The challenge for Western firms and governments is how to help African citizens wheedle data out of their governments so as to hold them more to account. A decade ago Britain’s Tony Blair had a go, promoting the Extractive Industries Transparency Initiative. As many as three dozen countries, in Africa and elsewhere, agreed to publish details of payments from oil and mining companies. But the scheme was voluntary; the worst offenders either refused to join or dragged their feet.

Follow America’s lead

America’s Securities and Exchange Commission has now come up with a set of rules. The 1,100 resource companies listed on American stock exchanges, which make up half the global industry by value, will be required to publish all payments to foreign governments above $100,000. The European Union is talking of introducing similar requirements. It should do so.

Some Western investors say such rules involve costly red tape. Without some hidden payments to officials, business will be lost, they add. Divulging the details of every deal will give secrets away to competitors. Moreover, non-Western companies, especially Chinese ones, will gain an advantage because they will escape such scrutiny.

The bureaucratic cost will not be large, since companies will merely have to make public figures that are currently held privately. And some Chinese firms will find themselves subject to similar requirements, because many are, or plan to be, listed in America. Moreover, if the West changes its behaviour, China may too. After years of claiming that, unlike Western imperialists, it supports Africa’s people, not its dictators, it may feel it has to back the publication of data about payments.

But there is no guarantee that China will see the light; and, in the meantime, Western companies are likely to find themselves at a disadvantage. So be it. Western countries already spend money and political capital on trying to promote democracy, encourage development and discourage corruption in Africa. Helping Africa use its mineral wealth to achieve those ends is worth paying a price for.

via Africa, oil and the West: Show us the money | The Economist.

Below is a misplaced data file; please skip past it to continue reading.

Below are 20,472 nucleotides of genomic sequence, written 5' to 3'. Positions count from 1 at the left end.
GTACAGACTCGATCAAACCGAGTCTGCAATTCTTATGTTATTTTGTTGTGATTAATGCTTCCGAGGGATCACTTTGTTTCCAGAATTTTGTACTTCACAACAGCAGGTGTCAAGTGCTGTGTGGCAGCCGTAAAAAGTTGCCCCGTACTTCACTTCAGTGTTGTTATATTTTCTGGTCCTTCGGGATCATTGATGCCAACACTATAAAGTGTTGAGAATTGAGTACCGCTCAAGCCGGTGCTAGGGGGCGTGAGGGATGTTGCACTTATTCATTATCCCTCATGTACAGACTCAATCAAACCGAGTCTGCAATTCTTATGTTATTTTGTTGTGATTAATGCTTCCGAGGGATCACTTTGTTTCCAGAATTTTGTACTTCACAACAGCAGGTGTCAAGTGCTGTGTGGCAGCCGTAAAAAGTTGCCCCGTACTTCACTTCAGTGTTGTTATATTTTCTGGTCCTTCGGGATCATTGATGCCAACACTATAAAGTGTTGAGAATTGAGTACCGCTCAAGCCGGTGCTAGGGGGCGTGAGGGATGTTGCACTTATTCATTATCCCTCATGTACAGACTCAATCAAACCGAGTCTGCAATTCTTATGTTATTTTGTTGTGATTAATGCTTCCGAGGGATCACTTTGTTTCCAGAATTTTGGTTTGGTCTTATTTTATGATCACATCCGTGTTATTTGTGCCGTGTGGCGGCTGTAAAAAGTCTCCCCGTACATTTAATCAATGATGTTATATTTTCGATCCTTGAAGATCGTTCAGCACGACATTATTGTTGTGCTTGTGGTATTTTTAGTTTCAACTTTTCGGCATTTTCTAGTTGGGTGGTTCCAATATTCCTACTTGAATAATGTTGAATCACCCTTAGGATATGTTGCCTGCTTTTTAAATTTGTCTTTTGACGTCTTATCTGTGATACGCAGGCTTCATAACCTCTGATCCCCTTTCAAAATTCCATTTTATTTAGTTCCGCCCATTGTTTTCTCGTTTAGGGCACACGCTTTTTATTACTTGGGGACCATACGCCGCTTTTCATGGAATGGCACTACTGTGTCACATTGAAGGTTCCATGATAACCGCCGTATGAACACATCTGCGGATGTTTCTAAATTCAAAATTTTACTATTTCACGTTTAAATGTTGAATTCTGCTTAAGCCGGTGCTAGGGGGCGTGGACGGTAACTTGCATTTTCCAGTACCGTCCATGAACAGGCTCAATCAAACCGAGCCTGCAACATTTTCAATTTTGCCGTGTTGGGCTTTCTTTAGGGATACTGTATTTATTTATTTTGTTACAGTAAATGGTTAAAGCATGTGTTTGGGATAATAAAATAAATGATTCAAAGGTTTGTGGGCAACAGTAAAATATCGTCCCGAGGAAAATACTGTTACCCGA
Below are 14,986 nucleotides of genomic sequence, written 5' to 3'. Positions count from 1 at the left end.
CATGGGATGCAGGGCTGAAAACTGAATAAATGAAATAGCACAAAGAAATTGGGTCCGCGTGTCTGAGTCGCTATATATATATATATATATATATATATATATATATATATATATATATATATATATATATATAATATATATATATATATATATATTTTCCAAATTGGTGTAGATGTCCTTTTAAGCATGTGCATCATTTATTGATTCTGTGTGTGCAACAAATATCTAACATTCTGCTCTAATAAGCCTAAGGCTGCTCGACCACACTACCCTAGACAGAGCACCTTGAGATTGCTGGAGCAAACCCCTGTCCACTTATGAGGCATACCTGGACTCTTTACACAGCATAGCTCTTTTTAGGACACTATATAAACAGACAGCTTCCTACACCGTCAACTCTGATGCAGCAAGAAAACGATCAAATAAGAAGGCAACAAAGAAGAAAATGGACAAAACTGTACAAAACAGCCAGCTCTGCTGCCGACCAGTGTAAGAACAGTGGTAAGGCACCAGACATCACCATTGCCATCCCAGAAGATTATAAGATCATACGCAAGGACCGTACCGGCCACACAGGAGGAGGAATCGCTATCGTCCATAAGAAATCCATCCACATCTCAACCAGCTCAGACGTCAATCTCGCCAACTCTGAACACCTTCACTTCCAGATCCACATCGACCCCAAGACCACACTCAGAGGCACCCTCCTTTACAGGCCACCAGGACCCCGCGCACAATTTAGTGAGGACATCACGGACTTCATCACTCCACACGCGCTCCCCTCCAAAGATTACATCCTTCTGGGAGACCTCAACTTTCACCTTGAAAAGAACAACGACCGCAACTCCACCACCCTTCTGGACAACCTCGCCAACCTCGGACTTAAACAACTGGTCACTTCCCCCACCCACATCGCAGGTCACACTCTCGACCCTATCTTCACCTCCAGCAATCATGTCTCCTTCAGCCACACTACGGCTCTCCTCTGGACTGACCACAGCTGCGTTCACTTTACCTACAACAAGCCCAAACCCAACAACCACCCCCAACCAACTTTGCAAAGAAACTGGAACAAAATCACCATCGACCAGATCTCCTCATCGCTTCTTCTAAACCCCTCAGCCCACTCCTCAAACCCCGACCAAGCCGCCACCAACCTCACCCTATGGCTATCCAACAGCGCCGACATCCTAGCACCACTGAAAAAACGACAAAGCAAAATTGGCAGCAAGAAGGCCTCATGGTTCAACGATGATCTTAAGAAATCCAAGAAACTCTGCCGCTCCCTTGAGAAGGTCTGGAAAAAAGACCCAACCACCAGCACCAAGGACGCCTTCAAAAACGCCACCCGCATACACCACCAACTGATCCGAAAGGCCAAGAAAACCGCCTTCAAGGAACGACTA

via Africa, oil and the West: Show us the money | The Economist.

Energy price shocks: sweet and sour consequences for developing countries – Resources – Overseas Development Institute (ODI)

Energy price shocks: sweet and sour consequences for developing countries

ODI Working Papers 355, August 2012

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Authors: Nicola Cantore with Alessandro Antimiani and Paulo Rui Anciaes

This paper discusses the effects of recent energy price changes on developing countries. It reviews the transmission channels between energy prices and growth and distribution in developing countries based on the most recent literature; employs a computable General Equilibrium (CGE) model to identify the most vulnerable countries; and presents three brief country case studies analysing policy responses to oil shocks in more detail (Nigeria, Malawi and Ghana).

ISBN: 978 1 907288 84 5

Published by ODI as part of the ODI Working Papers series.

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This Working�Paper discusses the effects of recent energy price changeson developing countries. The study examines energy price shocks and focuses on:

The transmission channels linking energy prices to growth in developing countries based on the most recent literature;

a mapping exercise identifying the most vulnerable countries using a Computable General Equilibrium (CGE) model; and

three brief country case studies analysing policy responses to oil shocks in more detail. The recent experience in Nigeria, where energy subsidies were removed, suggests it is important to examine individual cases in more depth, including the political incentives.

Many developing countries are already putting in place policy responses to reduce their dependence on oil (e.g. energy conservation, diversification) but, as these case studies�of Nigeria, Malawi and Ghana show, long-term commitment to such policies outside the political and/or electoral cycle, government effectiveness, real independence of regulatory bodies and technical skills of decision makers need to be in place for the successful implementation of appropriate actions to reduce vulnerability or cope with oil price increases.